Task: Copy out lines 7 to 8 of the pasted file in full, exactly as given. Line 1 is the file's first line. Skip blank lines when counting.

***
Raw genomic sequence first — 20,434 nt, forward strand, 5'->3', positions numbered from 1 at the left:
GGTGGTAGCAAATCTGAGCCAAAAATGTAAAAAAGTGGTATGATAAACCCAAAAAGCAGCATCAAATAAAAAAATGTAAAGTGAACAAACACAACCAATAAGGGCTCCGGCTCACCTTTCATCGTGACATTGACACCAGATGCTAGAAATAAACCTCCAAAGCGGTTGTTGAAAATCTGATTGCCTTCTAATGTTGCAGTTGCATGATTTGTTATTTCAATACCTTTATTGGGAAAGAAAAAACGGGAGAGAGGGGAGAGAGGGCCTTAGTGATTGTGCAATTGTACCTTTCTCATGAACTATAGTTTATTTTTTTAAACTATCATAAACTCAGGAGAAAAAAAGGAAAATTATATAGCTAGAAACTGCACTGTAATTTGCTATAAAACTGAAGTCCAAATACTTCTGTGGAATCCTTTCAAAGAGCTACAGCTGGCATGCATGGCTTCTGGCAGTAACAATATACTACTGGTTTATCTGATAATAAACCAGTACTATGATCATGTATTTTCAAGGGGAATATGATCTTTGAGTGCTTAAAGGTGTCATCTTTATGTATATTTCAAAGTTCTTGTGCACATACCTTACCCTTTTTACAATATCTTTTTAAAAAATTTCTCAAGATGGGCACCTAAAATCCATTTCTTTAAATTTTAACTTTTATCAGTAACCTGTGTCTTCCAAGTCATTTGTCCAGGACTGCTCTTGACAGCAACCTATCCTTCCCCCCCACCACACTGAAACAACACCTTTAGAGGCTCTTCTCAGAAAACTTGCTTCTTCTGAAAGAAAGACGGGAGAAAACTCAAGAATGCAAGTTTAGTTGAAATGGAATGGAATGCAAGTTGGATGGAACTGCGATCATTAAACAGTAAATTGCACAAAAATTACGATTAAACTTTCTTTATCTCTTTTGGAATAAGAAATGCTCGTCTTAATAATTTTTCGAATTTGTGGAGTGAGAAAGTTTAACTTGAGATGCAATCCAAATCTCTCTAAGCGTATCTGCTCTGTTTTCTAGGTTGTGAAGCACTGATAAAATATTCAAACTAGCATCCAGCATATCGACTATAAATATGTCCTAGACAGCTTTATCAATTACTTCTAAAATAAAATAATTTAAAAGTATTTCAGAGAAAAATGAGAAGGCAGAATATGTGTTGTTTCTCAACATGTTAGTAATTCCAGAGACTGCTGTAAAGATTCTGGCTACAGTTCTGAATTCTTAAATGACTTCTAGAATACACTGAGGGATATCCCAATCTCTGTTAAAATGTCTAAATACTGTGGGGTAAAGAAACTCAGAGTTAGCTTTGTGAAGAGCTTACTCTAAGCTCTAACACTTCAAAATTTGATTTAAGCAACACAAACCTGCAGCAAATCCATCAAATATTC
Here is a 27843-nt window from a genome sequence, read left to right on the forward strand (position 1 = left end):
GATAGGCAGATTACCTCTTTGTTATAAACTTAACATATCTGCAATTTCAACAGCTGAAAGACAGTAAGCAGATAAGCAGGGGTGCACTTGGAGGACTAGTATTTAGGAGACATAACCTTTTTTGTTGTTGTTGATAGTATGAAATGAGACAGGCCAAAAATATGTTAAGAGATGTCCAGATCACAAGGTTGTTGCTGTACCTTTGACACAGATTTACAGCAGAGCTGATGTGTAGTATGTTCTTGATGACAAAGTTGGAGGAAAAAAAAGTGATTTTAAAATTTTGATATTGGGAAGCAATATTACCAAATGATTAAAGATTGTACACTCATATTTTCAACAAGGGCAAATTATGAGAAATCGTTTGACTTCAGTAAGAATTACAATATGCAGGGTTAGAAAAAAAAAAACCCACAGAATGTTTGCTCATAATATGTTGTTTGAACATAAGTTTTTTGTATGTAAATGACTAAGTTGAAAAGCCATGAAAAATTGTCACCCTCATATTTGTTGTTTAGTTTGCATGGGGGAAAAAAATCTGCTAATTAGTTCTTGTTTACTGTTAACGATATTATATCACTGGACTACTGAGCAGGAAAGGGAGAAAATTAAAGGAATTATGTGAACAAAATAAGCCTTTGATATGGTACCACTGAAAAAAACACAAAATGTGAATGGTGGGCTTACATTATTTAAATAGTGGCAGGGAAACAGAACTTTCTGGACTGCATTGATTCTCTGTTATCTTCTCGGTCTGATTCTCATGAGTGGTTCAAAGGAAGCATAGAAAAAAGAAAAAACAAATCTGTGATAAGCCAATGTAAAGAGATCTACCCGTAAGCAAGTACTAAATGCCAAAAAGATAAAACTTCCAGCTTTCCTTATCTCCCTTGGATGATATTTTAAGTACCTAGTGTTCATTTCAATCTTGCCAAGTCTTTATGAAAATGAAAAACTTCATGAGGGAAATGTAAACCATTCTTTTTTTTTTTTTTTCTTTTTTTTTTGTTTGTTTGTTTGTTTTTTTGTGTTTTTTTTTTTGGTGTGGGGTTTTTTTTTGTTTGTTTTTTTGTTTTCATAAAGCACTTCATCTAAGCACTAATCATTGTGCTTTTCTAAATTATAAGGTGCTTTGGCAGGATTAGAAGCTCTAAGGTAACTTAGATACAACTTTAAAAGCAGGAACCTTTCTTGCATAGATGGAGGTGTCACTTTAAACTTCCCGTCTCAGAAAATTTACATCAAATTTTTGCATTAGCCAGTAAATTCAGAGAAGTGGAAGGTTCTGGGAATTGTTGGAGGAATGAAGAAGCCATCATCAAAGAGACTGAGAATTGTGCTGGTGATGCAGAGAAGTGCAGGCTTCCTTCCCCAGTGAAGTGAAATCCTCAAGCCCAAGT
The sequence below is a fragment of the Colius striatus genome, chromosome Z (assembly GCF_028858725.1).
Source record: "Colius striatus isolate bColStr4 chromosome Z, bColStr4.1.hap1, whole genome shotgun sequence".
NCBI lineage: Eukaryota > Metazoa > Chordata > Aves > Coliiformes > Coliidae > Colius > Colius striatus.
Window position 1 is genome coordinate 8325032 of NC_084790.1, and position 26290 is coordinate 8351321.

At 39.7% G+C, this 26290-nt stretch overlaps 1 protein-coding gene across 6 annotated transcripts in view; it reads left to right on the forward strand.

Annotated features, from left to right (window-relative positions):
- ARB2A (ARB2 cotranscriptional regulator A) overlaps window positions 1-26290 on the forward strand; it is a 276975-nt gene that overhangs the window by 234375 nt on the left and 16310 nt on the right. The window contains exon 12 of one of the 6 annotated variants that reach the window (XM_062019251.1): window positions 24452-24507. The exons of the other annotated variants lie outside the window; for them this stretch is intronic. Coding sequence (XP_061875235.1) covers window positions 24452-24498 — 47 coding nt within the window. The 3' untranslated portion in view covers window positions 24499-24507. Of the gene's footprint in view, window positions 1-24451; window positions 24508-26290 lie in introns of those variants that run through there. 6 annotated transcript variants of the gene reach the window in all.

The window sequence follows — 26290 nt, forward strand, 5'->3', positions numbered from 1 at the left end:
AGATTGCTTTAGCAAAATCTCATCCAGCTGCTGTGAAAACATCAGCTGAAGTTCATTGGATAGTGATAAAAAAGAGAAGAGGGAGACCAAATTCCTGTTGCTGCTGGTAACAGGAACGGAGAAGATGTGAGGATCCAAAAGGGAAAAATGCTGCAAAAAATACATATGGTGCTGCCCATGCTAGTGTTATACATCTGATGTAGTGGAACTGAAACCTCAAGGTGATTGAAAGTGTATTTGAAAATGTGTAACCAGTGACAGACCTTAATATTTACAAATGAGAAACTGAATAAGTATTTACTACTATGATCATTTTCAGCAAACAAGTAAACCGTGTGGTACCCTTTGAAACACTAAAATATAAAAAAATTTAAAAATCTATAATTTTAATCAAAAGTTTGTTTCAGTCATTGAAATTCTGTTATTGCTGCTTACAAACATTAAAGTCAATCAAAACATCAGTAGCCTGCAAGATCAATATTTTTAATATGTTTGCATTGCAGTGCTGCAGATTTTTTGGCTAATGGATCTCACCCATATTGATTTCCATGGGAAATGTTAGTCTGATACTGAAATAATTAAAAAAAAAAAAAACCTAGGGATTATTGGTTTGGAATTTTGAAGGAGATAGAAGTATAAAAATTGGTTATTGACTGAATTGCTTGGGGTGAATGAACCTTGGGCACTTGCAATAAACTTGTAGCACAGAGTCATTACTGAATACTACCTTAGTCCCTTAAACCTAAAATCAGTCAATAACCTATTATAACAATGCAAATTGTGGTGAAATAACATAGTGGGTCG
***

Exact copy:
NCBI lineage: Eukaryota > Metazoa > Chordata > Aves > Coliiformes > Coliidae > Colius > Colius striatus.
Window position 1 is genome coordinate 8325032 of NC_084790.1, and position 26290 is coordinate 8351321.